If you’re launching a new social media platform, it isn’t enough to have unique features that empower folks to be creative. You also need a bundle of money, not just to advertise, but to poach high-profile stars from your soon-to-be-rival platforms.
The Wall Street Journal is reporting that Facebook is opening up a small cabinet inside its war chest in order to recruit some of TikTok’s most famous stars. According to the report, team Zuckerberg has made “lucrative offers” to notable TikTok-ers in order to get them to make the switch.
Reels is a new Instagram feature that has, uh, drawn inspiration from TikTok in the same way that Facebook and Instagram’s ephemeral stories drew inspiration from Snapchat. Reels, which has been soft-launched in Brazil, France, and Germany, is expected to make a glitzy debut in the US in the coming weeks.
If Facebook can launch and say that it’ll be the exclusive home of a star, it’ll do a lot to encourage sign-ups in the platform’s all-important early stages of life.
It seems like this is what prompted TikTok to announce that it would launch a $200 million fund to help people stay on the service. Unfortunately, the fund has conditions, like a minimum age of 18, and you need to meet a set of conditions for acceptance, including how frequently you post. Depending on how Facebook, which has money to burn, makes its pitch, TikTok’s offer may seem miserly by comparison.
In its pitch to creators, Facebook is likely to leverage the fact that it’s in a stronger position politically than its Chinese-owned rival. TikTok has been caught up in the same wave of anti-Asian sentiment that has seen the US crackdown on Huawei and other Chinese firms.
A number of US companies have banned their employees from having the app on their corporate phones, and a ban may still happen. Eight of the top 10 creators on TikTok are based in the US, with substantial followings on other platforms, another plus for Facebook.
In the early days of social media, the power was with the platform, and the stars who went viral had to work hard to find ways to make money from their success. These days, the tables have turned, and there’s a lot of cash to be made by a handful of creators who have demonstrated an ability to build a big audience.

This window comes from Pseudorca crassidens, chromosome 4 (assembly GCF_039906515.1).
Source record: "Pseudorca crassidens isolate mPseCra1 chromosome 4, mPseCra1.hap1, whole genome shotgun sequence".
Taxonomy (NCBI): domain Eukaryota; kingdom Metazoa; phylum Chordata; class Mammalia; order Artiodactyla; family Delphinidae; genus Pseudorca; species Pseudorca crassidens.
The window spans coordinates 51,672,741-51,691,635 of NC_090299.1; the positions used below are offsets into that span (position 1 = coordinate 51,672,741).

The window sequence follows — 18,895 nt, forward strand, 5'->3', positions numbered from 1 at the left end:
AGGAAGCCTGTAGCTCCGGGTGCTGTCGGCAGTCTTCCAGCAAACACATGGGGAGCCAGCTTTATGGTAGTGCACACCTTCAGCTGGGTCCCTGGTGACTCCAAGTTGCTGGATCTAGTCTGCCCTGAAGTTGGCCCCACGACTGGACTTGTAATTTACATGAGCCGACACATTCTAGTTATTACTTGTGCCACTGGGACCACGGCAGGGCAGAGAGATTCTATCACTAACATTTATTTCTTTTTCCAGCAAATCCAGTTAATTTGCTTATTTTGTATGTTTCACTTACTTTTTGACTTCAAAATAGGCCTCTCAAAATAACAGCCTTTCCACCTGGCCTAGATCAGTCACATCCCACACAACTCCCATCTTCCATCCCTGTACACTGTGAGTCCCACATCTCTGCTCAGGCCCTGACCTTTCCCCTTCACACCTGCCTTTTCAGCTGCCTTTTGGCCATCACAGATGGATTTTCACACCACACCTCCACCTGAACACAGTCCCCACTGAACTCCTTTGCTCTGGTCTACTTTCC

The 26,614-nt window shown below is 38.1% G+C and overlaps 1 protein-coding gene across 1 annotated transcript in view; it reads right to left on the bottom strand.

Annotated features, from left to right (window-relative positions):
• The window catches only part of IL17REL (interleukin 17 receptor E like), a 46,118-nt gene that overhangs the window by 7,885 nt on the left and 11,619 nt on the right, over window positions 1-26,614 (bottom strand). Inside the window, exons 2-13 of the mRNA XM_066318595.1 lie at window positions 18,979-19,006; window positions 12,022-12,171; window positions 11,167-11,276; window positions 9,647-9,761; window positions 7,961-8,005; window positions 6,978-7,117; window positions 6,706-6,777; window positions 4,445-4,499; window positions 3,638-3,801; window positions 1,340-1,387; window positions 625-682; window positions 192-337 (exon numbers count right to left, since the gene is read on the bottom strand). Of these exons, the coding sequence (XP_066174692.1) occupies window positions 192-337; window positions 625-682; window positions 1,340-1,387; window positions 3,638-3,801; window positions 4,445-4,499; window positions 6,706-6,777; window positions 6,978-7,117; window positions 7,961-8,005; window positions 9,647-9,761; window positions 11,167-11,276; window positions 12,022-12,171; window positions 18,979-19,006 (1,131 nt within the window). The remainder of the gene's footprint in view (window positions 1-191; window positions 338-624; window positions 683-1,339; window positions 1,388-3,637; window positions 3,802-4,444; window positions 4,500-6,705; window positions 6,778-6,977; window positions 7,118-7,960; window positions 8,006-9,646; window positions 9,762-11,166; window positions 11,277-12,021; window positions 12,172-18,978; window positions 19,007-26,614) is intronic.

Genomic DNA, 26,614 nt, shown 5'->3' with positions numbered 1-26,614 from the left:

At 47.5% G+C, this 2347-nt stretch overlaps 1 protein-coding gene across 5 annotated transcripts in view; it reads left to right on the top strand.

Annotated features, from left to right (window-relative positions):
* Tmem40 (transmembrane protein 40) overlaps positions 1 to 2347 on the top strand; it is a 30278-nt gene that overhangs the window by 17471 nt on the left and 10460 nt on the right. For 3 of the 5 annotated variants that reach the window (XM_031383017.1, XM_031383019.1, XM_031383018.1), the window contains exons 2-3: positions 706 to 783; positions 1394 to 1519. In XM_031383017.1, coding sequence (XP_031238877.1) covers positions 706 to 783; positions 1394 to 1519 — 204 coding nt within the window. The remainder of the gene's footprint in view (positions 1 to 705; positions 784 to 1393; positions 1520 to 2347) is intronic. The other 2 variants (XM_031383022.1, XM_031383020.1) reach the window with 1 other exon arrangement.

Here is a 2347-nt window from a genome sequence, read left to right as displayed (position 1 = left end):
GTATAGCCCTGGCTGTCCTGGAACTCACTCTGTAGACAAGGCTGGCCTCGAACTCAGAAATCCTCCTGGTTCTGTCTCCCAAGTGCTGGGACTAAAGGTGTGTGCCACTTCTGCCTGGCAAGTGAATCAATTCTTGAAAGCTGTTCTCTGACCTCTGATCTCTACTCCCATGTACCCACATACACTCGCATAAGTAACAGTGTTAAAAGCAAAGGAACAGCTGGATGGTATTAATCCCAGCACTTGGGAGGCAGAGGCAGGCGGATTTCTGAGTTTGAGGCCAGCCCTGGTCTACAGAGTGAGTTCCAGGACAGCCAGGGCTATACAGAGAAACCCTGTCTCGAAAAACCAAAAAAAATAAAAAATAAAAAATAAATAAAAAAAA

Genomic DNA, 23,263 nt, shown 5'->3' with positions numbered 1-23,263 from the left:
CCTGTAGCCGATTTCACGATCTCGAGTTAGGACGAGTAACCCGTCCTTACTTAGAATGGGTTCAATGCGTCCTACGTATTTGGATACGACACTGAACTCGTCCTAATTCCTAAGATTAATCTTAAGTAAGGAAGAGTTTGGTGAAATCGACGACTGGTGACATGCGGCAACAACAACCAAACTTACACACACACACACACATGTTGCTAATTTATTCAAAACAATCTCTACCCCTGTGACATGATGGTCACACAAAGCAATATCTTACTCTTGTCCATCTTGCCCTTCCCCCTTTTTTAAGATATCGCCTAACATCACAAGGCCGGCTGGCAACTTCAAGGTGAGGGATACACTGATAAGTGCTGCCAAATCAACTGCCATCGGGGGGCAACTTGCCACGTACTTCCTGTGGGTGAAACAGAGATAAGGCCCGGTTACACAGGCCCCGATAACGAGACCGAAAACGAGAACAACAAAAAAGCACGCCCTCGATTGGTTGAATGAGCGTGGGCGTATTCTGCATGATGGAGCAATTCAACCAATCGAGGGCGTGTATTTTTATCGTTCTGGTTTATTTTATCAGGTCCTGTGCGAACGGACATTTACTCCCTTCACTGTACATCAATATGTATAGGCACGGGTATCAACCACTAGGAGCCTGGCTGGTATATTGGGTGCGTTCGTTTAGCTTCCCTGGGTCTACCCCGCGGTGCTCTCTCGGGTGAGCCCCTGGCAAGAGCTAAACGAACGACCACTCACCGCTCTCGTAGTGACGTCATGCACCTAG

Tyler Blevins, the streamer better known as Ninja, had built an audience of nearly 15 million people on Twitch. Microsoft, looking to burnish its rival platform Mixer, reportedly paid Blevins up to $30 million a year to switch platforms.
Most companies pay a fee to hook a customer into their world, either through advertising, giveaways or by signing an attention-grabbing star. This “Customer Acquisition Cost” shouldn’t be more than $10 per person, but if you’re looking for scale, it can be worth a fortune.
If Ninja’s eye-catching deal with Mixer had attracted around five million people to sign up to the rival platform, then it was money well spent. Of course, given Mixer’s untimely demise, we’ll never know if the deal would have paid off in the long run.
According to the WSJ report, Facebook/Instagram wants either exclusivity or for Reels to be the first place new social clips are posted. It has also apparently offered to bankroll the production of these clips, which could be a substantial sum if it’s recruiting lots of creators.
But, then again, if that sort of cash is less than the customer acquisition cost Facebook would have to pay otherwise, it may all be worth it.
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